Finally, I do not agree with Mr. Griffiths's contention that "[t]he Reformed Baptist paradigm put forward here, as already said, believes entrance into the new covenant to be a reality before Christ's completed work. The new covenant, in regard to its blessings, was before the old covenant," (p. 125). There is no denial that faith in Jesus Christ is how all believers are saved throughout history. However, the New Covenant did not exist before the incarnation of Christ; therefore, Old Testament saints are not benefactors of all the New Covenant blessings and are not members of the New Covenant, which is supported by many Reformed Baptist scholars.
In his sermon "Redemptive History and the Covenants", Pastor Samuel Renihan does an excellent job of defining the Reformed Baptist view of the biblical covenants and states that: "The New Covenant is the Covenant of Grace in its fullness and fulfillment." He clearly summarizes the distinction as thus: "In the Old Testament, Christ had not come and the New Covenant had not yet been established; there was no New Covenant. However, the New Covenant was as good as done because it is part of God's eternal decree. God revealed the New Covenant in His progressive promises throughout the Old Testament; therefore, the Covenant of Grace is the progressive revelation of the New Covenant."
Unfortunately, Mr. Griffiths goes beyond this biblical understanding of the New Covenant. In his argument against the paedobaptist position (one covenant with two administrations), he pushes his argument too far by forcing the New Covenant back into the Old Testament. From a more biblical and traditional perspective, in his book The Distinctiveness of Baptist Covenant Theology, Pascal Denault states (emphasis mine): "As a result, all those who were saved since the creation of the world were saved by virtue of the New Covenant which was in effect as a promise even before it was an accomplished covenant," (p. 71). While Mr. Griffiths does acknowledge that "[a]ll those saints who lived prior to Christ would have believed in the promise as Abraham had done...This was the promise of the new covenant in Christ," (p. 82), he does not consistently and clearly continue the idea of the promise of a Covenant of Grace seen in the Old Testament, but insists that the New Covenant is there. He agrees with Mr. Denault's statement that the Covenant of Grace was progressively revealed in the Old Covenant, but Mr. Griffiths goes on to say: "I would go further than this, maintaining that Old Testament believers, by believing in the promise were actually in the new covenant," (p. 139). This is the main problem with Covenant Theology because this is where Mr. Griffiths departs from the commonly held understanding of Reformed Baptist Covenant Theology.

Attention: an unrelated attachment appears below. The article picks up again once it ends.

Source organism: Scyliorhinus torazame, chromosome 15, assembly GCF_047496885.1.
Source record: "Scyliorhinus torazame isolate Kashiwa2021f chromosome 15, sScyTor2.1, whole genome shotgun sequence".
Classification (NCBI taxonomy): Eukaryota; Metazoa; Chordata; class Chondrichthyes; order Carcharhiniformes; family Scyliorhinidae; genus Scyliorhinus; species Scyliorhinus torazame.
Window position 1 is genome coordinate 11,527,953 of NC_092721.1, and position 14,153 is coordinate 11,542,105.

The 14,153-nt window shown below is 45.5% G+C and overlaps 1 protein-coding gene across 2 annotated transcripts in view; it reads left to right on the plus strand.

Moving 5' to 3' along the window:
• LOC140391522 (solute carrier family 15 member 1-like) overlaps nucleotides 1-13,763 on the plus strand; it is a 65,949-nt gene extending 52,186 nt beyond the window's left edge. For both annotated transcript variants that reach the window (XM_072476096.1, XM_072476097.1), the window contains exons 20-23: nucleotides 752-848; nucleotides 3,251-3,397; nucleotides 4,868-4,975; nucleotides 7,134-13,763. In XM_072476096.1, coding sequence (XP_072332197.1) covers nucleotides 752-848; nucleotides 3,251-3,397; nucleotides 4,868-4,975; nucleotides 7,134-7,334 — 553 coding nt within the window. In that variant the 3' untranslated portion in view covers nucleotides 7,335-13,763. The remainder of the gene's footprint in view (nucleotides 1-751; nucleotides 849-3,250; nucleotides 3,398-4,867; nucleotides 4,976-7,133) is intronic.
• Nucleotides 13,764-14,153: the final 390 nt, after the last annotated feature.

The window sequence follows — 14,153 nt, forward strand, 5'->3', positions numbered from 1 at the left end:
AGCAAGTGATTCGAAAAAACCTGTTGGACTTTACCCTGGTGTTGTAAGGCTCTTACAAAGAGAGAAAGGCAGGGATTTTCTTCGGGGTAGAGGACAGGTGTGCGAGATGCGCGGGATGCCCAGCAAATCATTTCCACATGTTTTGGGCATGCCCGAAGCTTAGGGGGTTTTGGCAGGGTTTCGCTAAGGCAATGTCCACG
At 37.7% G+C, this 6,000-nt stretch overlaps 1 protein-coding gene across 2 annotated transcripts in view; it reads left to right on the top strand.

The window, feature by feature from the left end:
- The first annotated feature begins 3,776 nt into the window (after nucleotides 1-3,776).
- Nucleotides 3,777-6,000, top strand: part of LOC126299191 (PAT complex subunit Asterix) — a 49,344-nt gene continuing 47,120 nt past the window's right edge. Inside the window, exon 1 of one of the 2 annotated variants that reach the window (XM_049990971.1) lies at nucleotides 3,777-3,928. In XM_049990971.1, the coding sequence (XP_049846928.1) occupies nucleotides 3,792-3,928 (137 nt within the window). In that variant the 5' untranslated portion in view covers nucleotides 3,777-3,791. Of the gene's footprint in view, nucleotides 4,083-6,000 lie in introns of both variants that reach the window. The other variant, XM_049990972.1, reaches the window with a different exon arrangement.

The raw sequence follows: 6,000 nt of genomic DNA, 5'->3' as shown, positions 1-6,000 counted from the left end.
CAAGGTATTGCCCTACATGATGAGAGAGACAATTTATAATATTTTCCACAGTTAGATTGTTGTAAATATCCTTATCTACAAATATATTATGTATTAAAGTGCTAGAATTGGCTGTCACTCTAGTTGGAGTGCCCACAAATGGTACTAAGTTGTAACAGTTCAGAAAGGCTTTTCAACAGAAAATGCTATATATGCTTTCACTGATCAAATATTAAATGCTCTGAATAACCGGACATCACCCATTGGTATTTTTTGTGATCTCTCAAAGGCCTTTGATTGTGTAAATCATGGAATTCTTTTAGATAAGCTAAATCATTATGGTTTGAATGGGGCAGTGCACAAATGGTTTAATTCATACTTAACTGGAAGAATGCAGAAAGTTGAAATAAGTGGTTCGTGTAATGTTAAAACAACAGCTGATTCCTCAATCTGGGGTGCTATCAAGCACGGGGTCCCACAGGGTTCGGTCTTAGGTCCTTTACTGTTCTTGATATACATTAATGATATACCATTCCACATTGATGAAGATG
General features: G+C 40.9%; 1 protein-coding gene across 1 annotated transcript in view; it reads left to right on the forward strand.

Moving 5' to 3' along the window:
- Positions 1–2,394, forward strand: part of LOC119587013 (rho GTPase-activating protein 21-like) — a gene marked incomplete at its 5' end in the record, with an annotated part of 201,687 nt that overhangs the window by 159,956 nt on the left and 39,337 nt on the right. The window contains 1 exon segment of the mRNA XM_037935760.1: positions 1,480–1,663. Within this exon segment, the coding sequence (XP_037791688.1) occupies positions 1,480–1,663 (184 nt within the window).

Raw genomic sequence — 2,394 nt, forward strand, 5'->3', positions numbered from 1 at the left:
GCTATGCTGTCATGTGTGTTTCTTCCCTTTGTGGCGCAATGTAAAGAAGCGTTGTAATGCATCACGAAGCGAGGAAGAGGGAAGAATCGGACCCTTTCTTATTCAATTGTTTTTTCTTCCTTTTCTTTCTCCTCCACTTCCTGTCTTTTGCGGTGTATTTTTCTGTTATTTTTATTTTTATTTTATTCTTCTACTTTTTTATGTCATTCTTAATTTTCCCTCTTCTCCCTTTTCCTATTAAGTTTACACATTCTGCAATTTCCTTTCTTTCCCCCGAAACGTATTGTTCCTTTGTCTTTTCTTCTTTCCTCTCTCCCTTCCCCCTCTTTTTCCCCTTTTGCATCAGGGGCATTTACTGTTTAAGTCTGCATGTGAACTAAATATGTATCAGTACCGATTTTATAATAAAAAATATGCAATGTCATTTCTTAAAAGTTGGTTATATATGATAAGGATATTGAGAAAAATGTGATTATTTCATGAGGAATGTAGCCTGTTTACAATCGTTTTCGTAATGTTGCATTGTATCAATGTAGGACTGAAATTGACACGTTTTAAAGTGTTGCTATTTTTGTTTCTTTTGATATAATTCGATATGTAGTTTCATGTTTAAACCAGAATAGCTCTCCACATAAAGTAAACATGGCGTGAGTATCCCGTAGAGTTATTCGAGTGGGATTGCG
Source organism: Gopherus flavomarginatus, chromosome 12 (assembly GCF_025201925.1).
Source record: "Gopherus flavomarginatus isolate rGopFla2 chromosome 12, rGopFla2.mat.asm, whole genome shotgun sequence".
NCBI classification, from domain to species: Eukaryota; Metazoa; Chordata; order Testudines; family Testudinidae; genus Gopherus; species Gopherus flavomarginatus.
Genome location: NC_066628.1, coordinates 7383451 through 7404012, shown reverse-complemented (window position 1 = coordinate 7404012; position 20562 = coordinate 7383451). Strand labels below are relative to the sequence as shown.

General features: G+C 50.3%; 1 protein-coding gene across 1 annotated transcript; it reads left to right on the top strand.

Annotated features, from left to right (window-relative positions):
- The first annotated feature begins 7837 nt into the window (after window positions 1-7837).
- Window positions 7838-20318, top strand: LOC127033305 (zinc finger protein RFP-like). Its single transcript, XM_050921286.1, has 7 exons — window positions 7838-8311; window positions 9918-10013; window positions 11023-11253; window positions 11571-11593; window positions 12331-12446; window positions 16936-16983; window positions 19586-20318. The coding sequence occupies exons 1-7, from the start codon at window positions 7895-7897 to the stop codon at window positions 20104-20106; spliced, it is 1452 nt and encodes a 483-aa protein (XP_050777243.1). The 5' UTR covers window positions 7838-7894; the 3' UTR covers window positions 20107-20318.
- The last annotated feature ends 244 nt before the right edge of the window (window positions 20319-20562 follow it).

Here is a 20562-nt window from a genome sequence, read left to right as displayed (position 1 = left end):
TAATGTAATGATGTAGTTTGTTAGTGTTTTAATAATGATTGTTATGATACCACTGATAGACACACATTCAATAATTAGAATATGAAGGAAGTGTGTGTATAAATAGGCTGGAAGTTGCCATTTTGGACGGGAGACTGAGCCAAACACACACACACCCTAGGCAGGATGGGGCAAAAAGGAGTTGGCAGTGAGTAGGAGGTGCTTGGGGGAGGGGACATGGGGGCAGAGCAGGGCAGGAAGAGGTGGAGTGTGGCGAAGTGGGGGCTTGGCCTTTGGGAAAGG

Having read several books on this subject, I do not consider myself a novice. But in the end, I found myself frequently confused with unnecessary and unclear arguments in Mr. Griffiths' Covenant Theology. Therefore, I do not recommend reading this book.
Full Disclosure: I received a free copy of this book in exchange for an honest review.